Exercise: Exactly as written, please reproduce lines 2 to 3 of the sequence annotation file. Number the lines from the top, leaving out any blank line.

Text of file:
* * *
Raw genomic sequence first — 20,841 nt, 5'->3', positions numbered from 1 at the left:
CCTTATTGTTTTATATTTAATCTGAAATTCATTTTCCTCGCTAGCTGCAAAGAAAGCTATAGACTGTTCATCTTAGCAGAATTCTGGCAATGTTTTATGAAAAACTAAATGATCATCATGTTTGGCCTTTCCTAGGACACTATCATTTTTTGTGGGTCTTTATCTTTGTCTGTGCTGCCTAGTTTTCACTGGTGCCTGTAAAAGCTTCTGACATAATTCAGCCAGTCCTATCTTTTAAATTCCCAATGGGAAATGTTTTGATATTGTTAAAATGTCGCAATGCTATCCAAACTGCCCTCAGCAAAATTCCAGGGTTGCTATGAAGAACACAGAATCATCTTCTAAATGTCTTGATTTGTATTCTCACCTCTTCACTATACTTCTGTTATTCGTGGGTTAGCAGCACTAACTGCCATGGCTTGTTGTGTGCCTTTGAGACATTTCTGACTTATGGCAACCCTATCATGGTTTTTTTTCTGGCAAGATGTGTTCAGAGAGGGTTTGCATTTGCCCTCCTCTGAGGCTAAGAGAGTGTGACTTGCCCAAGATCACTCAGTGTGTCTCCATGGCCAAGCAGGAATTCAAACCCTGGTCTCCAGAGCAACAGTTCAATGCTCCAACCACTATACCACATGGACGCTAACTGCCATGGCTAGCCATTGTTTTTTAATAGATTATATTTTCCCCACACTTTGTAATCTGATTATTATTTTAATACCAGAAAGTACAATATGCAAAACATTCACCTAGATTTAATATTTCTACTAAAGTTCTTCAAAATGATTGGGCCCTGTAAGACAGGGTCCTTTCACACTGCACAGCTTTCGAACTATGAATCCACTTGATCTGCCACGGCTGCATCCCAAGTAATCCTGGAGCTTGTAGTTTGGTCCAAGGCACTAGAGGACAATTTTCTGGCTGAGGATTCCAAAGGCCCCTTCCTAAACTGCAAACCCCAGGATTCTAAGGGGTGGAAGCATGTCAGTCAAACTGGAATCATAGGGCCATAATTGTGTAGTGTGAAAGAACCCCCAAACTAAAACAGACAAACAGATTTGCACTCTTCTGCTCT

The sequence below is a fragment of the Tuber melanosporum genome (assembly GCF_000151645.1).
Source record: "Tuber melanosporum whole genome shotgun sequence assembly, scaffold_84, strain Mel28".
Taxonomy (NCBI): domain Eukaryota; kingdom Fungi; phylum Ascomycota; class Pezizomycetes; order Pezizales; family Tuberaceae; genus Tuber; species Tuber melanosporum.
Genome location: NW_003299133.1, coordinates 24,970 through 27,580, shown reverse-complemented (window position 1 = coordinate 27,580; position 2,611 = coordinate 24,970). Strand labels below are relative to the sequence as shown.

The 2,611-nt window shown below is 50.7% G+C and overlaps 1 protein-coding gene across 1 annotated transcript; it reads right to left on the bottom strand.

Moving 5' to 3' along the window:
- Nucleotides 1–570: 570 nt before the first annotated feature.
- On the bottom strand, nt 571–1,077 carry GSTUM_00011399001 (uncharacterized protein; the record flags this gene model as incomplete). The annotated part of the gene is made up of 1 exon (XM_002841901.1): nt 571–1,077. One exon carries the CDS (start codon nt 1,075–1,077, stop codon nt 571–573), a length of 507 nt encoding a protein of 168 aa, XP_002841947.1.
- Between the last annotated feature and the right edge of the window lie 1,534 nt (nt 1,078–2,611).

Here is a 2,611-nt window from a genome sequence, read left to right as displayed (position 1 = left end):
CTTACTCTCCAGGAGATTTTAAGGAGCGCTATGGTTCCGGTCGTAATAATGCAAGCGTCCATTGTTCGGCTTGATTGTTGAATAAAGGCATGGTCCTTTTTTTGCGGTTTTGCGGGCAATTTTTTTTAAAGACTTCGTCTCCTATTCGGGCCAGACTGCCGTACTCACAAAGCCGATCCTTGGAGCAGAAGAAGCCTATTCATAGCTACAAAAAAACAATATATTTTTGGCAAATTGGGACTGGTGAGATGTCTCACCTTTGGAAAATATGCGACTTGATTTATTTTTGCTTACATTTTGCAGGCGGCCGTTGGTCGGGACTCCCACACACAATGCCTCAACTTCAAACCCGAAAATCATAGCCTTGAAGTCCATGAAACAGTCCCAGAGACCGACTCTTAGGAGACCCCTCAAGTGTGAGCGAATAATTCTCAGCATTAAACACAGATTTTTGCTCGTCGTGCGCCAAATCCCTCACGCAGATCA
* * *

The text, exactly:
CCTTATTGTTTTATATTTAATCTGAAATTCATTTTCCTCGCTAGCTGCAAAGAAAGCTATAGACTGTTCATCTTAGCAGAATTCTGGCAATGTTTTATGAAAAACTAAATGATCATCATGTTTGGCCTTTCCTAGGACACTATCATTTTTTGTGGGTCTTTATCTTTGTCTGTGCTGCCTAGTTTTCACTGGTGCCTGTAAAAGCTTCTGACATAATTCAGCCAGTCCTATCTTTTAAATTCCCAATGGGAAATGTTTTGATATTGTTAAAATGTCGCAATGCTATCCAAACTGCCCTCAGCAAAATTCCAGGGTTGCTATGAAGAACACAGAATCATCTTCTAAATGTCTTGATTTGTATTCTCACCTCTTCACTATACTTCTGTTATTCGTGGGTTAGCAGCACTAACTGCCATGGCTTGTTGTGTGCCTTTGAGACATTTCTGACTTATGGCAACCCTATCATGGTTTTTTTTCTGGCAAGATGTGTTCAGAGAGGGTTTGCATTTGCCCTCCTCTGAGGCTAAGAGAGTGTGACTTGCCCAAGATCACTCAGTGTGTCTCCATGGCCAAGCAGGAATTCAAACCCTGGTCTCCAGAGCAACAGTTCAATGCTCCAACCACTATACCACATGGACGCTAACTGCCATGGCTAGCCATTGTTTTTTAATAGATTATATTTTCCCCACACTTTGTAATCTGATTATTATTTTAATACCAGAAAGTACAATATGCAAAACATTCACCTAGATTTAATATTTCTACTAAAGTTCTTCAAAATGATTGGGCCCTGTAAGACAGGGTCCTTTCACACTGCACAGCTTTCGAACTATGAATCCACTTGATCTGCCACGGCTGCATCCCAAGTAATCCTGGAGCTTGTAGTTTGGTCCAAGGCACTAGAGGACAATTTTCTGGCTGAGGATTCCAAAGGCCCCTTCCTAAACTGCAAACCCCAGGATTCTAAGGGGTGGAAGCATGTCAGTCAAACTGGAATCATAGGGCCATAATTGTGTAGTGTGAAAGAACCCCCAAACTAAAACAGACAAACAGATTTGCACTCTTCTGCTCT

The sequence below is a fragment of the Tuber melanosporum genome (assembly GCF_000151645.1).